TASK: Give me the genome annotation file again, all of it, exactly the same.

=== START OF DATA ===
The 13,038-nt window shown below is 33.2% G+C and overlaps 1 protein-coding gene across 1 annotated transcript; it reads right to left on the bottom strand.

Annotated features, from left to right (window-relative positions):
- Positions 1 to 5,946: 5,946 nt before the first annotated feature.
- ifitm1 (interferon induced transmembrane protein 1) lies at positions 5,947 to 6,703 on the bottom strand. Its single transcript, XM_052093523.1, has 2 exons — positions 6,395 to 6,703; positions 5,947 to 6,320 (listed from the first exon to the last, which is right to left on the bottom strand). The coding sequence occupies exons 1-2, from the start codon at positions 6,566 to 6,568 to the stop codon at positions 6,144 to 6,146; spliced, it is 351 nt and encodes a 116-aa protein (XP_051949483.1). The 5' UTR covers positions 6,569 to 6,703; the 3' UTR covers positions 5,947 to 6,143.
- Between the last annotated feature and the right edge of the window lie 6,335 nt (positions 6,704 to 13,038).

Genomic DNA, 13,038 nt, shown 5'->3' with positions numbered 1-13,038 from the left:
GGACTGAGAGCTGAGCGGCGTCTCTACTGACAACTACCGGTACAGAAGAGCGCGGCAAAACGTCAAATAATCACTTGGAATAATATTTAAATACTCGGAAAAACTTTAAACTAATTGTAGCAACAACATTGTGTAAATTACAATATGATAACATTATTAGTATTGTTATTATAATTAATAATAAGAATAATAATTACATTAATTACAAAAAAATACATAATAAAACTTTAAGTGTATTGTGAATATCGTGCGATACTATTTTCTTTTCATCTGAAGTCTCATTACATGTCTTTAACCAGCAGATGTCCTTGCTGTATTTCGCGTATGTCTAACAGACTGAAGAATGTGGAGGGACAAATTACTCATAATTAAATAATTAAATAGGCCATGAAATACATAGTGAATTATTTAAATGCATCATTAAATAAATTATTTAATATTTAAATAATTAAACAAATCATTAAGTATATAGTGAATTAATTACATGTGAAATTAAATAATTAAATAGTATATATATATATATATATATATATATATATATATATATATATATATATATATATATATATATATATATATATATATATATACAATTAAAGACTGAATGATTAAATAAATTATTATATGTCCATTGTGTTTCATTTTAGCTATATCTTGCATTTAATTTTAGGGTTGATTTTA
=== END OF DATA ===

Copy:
The 13,038-nt window shown below is 33.2% G+C and overlaps 1 protein-coding gene across 1 annotated transcript; it reads right to left on the bottom strand.

Annotated features, from left to right (window-relative positions):
- Positions 1 to 5,946: 5,946 nt before the first annotated feature.
- ifitm1 (interferon induced transmembrane protein 1) lies at positions 5,947 to 6,703 on the bottom strand. Its single transcript, XM_052093523.1, has 2 exons — positions 6,395 to 6,703; positions 5,947 to 6,320 (listed from the first exon to the last, which is right to left on the bottom strand). The coding sequence occupies exons 1-2, from the start codon at positions 6,566 to 6,568 to the stop codon at positions 6,144 to 6,146; spliced, it is 351 nt and encodes a 116-aa protein (XP_051949483.1). The 5' UTR covers positions 6,569 to 6,703; the 3' UTR covers positions 5,947 to 6,143.
- Between the last annotated feature and the right edge of the window lie 6,335 nt (positions 6,704 to 13,038).

Genomic DNA, 13,038 nt, shown 5'->3' with positions numbered 1-13,038 from the left:
GGACTGAGAGCTGAGCGGCGTCTCTACTGACAACTACCGGTACAGAAGAGCGCGGCAAAACGTCAAATAATCACTTGGAATAATATTTAAATACTCGGAAAAACTTTAAACTAATTGTAGCAACAACATTGTGTAAATTACAATATGATAACATTATTAGTATTGTTATTATAATTAATAATAAGAATAATAATTACATTAATTACAAAAAAATACATAATAAAACTTTAAGTGTATTGTGAATATCGTGCGATACTATTTTCTTTTCATCTGAAGTCTCATTACATGTCTTTAACCAGCAGATGTCCTTGCTGTATTTCGCGTATGTCTAACAGACTGAAGAATGTGGAGGGACAAATTACTCATAATTAAATAATTAAATAGGCCATGAAATACATAGTGAATTATTTAAATGCATCATTAAATAAATTATTTAATATTTAAATAATTAAACAAATCATTAAGTATATAGTGAATTAATTACATGTGAAATTAAATAATTAAATAGTATATATATATATATATATATATATATATATATATATATATATATATATATATATATATATATATATATATATATATATATACAATTAAAGACTGAATGATTAAATAAATTATTATATGTCCATTGTGTTTCATTTTAGCTATATCTTGCATTTAATTTTAGGGTTGATTTTA